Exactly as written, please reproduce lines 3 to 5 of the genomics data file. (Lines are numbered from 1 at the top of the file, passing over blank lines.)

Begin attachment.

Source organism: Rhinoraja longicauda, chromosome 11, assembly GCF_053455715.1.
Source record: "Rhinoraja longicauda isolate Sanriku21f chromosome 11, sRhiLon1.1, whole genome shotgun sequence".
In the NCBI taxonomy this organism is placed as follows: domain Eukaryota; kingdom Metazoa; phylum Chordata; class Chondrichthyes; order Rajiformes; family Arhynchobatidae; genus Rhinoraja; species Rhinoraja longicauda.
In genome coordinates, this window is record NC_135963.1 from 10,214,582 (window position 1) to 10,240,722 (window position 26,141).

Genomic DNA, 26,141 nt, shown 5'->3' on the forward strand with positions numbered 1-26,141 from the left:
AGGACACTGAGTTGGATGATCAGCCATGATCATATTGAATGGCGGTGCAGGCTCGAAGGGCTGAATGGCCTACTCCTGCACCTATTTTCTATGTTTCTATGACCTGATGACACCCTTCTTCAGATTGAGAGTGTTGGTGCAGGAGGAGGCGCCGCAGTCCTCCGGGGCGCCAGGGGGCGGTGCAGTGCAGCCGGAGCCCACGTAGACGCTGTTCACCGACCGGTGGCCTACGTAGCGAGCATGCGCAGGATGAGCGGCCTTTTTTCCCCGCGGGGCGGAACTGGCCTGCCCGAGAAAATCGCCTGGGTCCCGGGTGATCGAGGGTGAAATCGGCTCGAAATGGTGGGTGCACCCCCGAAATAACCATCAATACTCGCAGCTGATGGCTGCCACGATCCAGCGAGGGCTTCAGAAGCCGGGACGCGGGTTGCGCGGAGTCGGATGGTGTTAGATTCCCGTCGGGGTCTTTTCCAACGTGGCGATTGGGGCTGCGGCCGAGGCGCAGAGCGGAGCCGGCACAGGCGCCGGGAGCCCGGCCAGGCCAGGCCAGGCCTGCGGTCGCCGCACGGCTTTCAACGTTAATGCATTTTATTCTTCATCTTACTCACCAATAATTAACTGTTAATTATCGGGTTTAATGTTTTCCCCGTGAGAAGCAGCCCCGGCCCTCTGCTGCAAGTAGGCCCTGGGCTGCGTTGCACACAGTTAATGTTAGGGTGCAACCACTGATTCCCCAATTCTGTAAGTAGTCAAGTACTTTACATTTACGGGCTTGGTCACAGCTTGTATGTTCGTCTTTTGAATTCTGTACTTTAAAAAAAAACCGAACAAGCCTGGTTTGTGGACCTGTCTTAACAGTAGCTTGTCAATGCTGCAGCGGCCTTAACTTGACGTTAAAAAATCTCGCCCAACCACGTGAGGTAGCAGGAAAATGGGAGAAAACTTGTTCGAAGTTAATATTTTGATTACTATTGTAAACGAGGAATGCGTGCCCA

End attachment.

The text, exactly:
In the NCBI taxonomy this organism is placed as follows: domain Eukaryota; kingdom Metazoa; phylum Chordata; class Chondrichthyes; order Rajiformes; family Arhynchobatidae; genus Rhinoraja; species Rhinoraja longicauda.
In genome coordinates, this window is record NC_135963.1 from 10,214,582 (window position 1) to 10,240,722 (window position 26,141).

Genomic DNA, 26,141 nt, shown 5'->3' on the forward strand with positions numbered 1-26,141 from the left: